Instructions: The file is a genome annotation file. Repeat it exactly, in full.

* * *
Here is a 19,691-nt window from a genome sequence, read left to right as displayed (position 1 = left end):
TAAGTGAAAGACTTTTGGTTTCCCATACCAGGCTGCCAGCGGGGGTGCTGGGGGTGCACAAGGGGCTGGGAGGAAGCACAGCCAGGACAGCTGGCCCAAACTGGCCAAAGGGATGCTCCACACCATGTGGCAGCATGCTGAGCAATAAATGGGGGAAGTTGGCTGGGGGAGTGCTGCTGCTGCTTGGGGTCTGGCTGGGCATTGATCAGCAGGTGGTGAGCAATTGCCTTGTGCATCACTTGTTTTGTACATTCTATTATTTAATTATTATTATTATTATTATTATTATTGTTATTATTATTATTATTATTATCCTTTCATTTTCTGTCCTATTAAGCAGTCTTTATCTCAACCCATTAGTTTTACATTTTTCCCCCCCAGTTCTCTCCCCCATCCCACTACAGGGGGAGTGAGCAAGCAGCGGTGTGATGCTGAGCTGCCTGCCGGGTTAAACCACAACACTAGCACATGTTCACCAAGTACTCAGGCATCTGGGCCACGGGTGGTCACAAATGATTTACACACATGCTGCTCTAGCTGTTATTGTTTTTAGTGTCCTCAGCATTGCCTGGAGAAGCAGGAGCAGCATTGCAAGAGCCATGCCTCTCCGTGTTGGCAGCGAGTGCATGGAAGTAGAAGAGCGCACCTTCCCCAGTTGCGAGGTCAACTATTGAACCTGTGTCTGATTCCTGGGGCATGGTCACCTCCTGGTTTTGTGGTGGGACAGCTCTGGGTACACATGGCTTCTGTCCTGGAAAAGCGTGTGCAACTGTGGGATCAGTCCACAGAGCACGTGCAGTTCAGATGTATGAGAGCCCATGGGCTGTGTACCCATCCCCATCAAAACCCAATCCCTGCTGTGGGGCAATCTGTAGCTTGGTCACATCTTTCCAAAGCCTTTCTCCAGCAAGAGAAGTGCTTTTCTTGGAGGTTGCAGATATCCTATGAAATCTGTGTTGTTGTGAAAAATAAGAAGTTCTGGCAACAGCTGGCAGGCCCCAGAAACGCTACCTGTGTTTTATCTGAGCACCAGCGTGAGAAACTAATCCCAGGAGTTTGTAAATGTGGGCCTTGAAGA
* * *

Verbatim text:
Here is a 19,691-nt window from a genome sequence, read left to right as displayed (position 1 = left end):
TAAGTGAAAGACTTTTGGTTTCCCATACCAGGCTGCCAGCGGGGGTGCTGGGGGTGCACAAGGGGCTGGGAGGAAGCACAGCCAGGACAGCTGGCCCAAACTGGCCAAAGGGATGCTCCACACCATGTGGCAGCATGCTGAGCAATAAATGGGGGAAGTTGGCTGGGGGAGTGCTGCTGCTGCTTGGGGTCTGGCTGGGCATTGATCAGCAGGTGGTGAGCAATTGCCTTGTGCATCACTTGTTTTGTACATTCTATTATTTAATTATTATTATTATTATTATTATTATTGTTATTATTATTATTATTATTATCCTTTCATTTTCTGTCCTATTAAGCAGTCTTTATCTCAACCCATTAGTTTTACATTTTTCCCCCCCAGTTCTCTCCCCCATCCCACTACAGGGGGAGTGAGCAAGCAGCGGTGTGATGCTGAGCTGCCTGCCGGGTTAAACCACAACACTAGCACATGTTCACCAAGTACTCAGGCATCTGGGCCACGGGTGGTCACAAATGATTTACACACATGCTGCTCTAGCTGTTATTGTTTTTAGTGTCCTCAGCATTGCCTGGAGAAGCAGGAGCAGCATTGCAAGAGCCATGCCTCTCCGTGTTGGCAGCGAGTGCATGGAAGTAGAAGAGCGCACCTTCCCCAGTTGCGAGGTCAACTATTGAACCTGTGTCTGATTCCTGGGGCATGGTCACCTCCTGGTTTTGTGGTGGGACAGCTCTGGGTACACATGGCTTCTGTCCTGGAAAAGCGTGTGCAACTGTGGGATCAGTCCACAGAGCACGTGCAGTTCAGATGTATGAGAGCCCATGGGCTGTGTACCCATCCCCATCAAAACCCAATCCCTGCTGTGGGGCAATCTGTAGCTTGGTCACATCTTTCCAAAGCCTTTCTCCAGCAAGAGAAGTGCTTTTCTTGGAGGTTGCAGATATCCTATGAAATCTGTGTTGTTGTGAAAAATAAGAAGTTCTGGCAACAGCTGGCAGGCCCCAGAAACGCTACCTGTGTTTTATCTGAGCACCAGCGTGAGAAACTAATCCCAGGAGTTTGTAAATGTGGGCCTTGAAGA